Linked by Thom Holwerda on Wed 27th Jul 2011 22:09 UTC
Legal Two different graphs. Both happen to be published at Ars Technica, with one of them coming from a different source. Seemingly completely unrelated, but when you ponder the waterfall of recent lawsuit-related news, these two graphs suddenly tell all there is to tell. These two innocent little graphs illustrate why Apple is attacking Android so ferociously.
Thread beginning with comment 482634
To view parent comment, click here.
To read all comments associated with this story, please click here.
Member since:

With "I can't remember" I mean there wasn't much to remember.

It's hard not to spot an iPhone, iPad or iPod at least a few times a day, while I never saw someone with a tablet pc. Most media players were walkmans, discmans. Phones were Nokia's. Sure I know the Treo from adverts or stories, but never met anyone owning one. Dozens of people I know have an iPhone.

When people were still listening to discmans I wanted to buy an mp3 player, couldn't get one anywhere.

Reply Parent Score: 1

jabbotts Member since:

Apple does a heck of a marketing job. The white headphones where all about marketing.

The market was relatively young but it was already to the point where most people had moved from tap and CD player to some brand or another of mp3 player. The audiophiles had fat cabled big headphones while the normal folk simply used headphones in black. Along comes Apple's marketing team with a whole campaign run on the siloet with headphones re-enforced by bright white headphones stuck in every ipod owner's ears.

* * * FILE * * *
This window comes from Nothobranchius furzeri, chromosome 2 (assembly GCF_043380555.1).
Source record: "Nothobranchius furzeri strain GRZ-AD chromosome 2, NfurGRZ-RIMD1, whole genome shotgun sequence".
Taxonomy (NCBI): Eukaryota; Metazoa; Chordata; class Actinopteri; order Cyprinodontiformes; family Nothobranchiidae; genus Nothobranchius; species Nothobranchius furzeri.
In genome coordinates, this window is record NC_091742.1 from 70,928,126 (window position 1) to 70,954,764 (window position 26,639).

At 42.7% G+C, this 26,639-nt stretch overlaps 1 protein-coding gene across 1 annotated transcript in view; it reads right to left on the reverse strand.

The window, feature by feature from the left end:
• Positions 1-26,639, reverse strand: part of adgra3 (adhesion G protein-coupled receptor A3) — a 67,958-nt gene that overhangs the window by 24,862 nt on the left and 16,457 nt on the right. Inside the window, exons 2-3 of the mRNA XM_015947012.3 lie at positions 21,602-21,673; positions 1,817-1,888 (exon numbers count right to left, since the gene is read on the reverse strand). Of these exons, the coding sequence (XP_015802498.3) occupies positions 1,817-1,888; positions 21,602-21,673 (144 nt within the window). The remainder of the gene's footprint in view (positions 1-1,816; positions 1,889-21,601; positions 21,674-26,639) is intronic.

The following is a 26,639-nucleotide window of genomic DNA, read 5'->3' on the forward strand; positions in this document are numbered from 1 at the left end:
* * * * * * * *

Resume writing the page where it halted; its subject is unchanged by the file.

At the time, the joke was buying white headphones to plug into whatever non-Apple mp3 player you had so you could blend in. It wasn't enough to have a portable music player, you had to have bright white headphones proclaiming your auditory self endulgance. Having subtle black headphones snaked through shirt and under hair was no long acceptable. Headphones now had to be fashion accessories.

In short, folks listening to music on portable devices and any of a dozen or more make/models of mp3 player had already become very common. Folks making a big show of the fact that they where listening to an mp3 player; most of that was Apple's brilliant marketing strategy. (and they do really deserve credit for the marketing.)

Reply Parent Score: 2